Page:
I’ve talked about this with various friends recently, and the general consensus seems to be that this conversation is confusing, complicated, and really difficult to get a handle on. The Scottish referendum was pretty straightforward – either they want to be British or they don’t – and although there were obviously layers of economic and political arguments, it felt like much more of an emotional decision. I’d never really thought about the implications of what it means to be English and a Brit before, but when it came to it I found the idea of us going our different ways really distressing. Partly because of the history – there’s so much Britain has done as a combined unit we can be proud of – and partly because the idea of us all becoming more insular seems crazy to me. I know my grasp of the details of the Brexit debate is still pretty ropey, but it’d take a lot to convince me that an individualistic mind-set makes sense in 2016.  Still, unlike being Scottish or English (particularly during rugby season) I get the sense that for most of us, being “European” doesn’t necessarily mean a great deal day to day. It’s such an intangible thing. Being British is part of my identity – being European can often just feel like geography.

That’s something I’m seriously beginning to challenge, though – because I genuinely believe our greatest hope for a fair, functioning, and environmentally stable world lies in being part of something bigger than ourselves. The island mentality just won’t cut it any more. Yes, I’m always going to get tribal about the Six Nations, the superiority of English ale, British rain, our humour, our countryside – I love my home. And yes, the EU is too bureaucratic, it’s deeply irritating when they interfere with what we eat and drink, and – let’s face it – the UK could enter Eric Clapton in the Eurovision song contest and still get a mauling. The EU has plenty of flaws, and homogenisation isn’t appealing. But that’s not what this is about – this referendum has to be about finding a shared ideology, not cultural differences. We live in a world of globalised capitalism, where markets are king, corporations influence politics and where free trade agreements like TTIP go so far as to give companies the right to sue national governments for adopting environmental policies which threaten their bottom line. We can’t look at political responsibility in terms of ever decreasing circles whilst also living with “capitalism sans frontieres”. There are no checks and balances in that model – no political bodies with the scope to curb the activity of international companies. If the markets are global, then surely the playbook has to be too.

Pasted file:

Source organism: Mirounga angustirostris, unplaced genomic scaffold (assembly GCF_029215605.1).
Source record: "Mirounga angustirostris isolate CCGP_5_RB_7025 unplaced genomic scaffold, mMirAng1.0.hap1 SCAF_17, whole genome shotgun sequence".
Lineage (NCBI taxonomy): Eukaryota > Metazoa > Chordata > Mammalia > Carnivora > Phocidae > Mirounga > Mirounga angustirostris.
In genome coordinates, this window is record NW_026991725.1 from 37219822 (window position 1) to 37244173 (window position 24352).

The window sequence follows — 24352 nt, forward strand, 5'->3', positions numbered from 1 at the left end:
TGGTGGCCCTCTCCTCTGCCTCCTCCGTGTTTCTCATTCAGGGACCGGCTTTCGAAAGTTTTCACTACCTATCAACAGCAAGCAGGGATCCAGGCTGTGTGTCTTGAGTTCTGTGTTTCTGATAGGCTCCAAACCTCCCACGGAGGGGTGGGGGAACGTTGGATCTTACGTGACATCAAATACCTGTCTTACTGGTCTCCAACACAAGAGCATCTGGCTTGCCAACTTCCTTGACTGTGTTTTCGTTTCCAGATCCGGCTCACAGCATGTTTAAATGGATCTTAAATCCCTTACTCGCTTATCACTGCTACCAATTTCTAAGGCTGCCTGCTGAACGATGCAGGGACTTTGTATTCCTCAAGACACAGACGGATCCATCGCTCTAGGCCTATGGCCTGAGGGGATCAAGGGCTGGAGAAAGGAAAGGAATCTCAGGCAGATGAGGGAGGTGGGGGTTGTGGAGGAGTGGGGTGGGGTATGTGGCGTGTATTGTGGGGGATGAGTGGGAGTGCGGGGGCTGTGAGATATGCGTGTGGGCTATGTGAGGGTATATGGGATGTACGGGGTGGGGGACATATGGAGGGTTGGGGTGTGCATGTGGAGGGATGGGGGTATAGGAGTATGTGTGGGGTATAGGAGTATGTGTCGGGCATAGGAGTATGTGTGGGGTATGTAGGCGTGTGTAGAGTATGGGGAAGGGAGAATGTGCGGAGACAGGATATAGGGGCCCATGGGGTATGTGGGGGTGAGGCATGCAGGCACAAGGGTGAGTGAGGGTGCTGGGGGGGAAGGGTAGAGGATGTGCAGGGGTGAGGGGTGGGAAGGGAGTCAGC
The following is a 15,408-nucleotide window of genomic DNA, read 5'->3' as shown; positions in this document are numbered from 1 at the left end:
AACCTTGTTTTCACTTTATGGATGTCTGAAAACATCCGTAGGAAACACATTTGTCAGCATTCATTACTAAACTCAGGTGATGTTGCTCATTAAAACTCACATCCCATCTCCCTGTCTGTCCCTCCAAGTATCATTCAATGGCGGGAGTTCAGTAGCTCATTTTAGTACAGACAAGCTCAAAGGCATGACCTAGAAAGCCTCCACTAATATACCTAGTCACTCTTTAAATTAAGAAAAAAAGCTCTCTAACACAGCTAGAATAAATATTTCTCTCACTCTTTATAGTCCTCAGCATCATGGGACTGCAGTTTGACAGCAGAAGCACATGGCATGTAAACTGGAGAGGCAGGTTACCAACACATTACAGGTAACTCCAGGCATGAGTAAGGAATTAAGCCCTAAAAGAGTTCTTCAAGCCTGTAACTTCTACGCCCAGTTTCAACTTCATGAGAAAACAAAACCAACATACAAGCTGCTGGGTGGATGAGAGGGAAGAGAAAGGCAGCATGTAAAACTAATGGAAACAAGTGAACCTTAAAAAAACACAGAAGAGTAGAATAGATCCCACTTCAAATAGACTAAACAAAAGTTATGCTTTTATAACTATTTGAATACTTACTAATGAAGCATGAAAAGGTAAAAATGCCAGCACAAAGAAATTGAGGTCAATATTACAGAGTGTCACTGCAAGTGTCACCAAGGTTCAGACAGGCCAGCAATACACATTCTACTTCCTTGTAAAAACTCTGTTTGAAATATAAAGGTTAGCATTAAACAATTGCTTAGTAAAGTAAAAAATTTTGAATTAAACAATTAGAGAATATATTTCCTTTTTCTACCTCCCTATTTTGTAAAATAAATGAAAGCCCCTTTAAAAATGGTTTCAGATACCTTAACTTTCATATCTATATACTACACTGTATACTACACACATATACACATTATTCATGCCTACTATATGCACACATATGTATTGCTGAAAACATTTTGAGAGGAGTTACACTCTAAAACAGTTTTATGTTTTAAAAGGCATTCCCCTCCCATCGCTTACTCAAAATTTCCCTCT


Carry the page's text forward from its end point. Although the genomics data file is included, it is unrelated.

We’re already facing an existential crisis as a species; if we don’t tackle climate change head-on and with incredible dedication over the coming years, then everything is going to alter irreparably. And we’re not going to be able to do that unless we coordinate, and feel a sense of global responsibility. At the risk of sounding corny, we have to become citizens of the world – international corporations sure as hell won’t save us (much as they might like us to believe otherwise), and in the UK we definitely can’t rely on our own government to step up to the plate; not with their appalling environmental record. As I’ve said before, the few environmental laws we have were essentially put in place to enact EU legislation. Without those two key Directives, British wildlife would be extremely vulnerable. The EU may be flawed, but it’s the greatest defence our countryside has.

Ultimately, and notwithstanding all the other reasons I believe in the union, it’s because I love the English countryside so much that I’m going to vote to stay in. Yes it’s imperfect, but committed international activism and enforceable environmental legislation are the best chances we’ve all got to protect our corner of the world (and at the same time, everyone else’s). If we peel off and stick our heads in the rapidly-heating sand then arguments about migrant benefits really will look parochial in no time at all; the months after COP21 literally couldn’t be a worse time to promote an “every man for himself” mentality. Brexit